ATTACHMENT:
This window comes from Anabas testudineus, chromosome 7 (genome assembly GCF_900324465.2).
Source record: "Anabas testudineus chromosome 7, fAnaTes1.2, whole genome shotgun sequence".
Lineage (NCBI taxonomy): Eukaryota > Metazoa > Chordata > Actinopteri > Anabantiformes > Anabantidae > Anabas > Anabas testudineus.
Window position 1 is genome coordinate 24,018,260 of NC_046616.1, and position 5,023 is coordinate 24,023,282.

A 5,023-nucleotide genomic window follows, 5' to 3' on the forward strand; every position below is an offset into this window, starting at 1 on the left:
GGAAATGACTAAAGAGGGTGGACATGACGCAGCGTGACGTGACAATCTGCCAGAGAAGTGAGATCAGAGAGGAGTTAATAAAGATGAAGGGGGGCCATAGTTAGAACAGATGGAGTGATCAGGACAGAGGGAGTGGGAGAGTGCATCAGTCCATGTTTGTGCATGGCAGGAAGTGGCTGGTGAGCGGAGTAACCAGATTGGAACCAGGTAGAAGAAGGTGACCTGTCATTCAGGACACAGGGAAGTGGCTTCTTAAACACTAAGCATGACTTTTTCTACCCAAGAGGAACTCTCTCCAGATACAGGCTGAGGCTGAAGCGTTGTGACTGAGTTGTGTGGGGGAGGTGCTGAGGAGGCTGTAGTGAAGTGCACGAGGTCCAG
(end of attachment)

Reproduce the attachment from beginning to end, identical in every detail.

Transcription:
This window comes from Anabas testudineus, chromosome 7 (genome assembly GCF_900324465.2).
Source record: "Anabas testudineus chromosome 7, fAnaTes1.2, whole genome shotgun sequence".
Lineage (NCBI taxonomy): Eukaryota > Metazoa > Chordata > Actinopteri > Anabantiformes > Anabantidae > Anabas > Anabas testudineus.
Window position 1 is genome coordinate 24,018,260 of NC_046616.1, and position 5,023 is coordinate 24,023,282.

A 5,023-nucleotide genomic window follows, 5' to 3' on the forward strand; every position below is an offset into this window, starting at 1 on the left:
GGAAATGACTAAAGAGGGTGGACATGACGCAGCGTGACGTGACAATCTGCCAGAGAAGTGAGATCAGAGAGGAGTTAATAAAGATGAAGGGGGGCCATAGTTAGAACAGATGGAGTGATCAGGACAGAGGGAGTGGGAGAGTGCATCAGTCCATGTTTGTGCATGGCAGGAAGTGGCTGGTGAGCGGAGTAACCAGATTGGAACCAGGTAGAAGAAGGTGACCTGTCATTCAGGACACAGGGAAGTGGCTTCTTAAACACTAAGCATGACTTTTTCTACCCAAGAGGAACTCTCTCCAGATACAGGCTGAGGCTGAAGCGTTGTGACTGAGTTGTGTGGGGGAGGTGCTGAGGAGGCTGTAGTGAAGTGCACGAGGTCCAG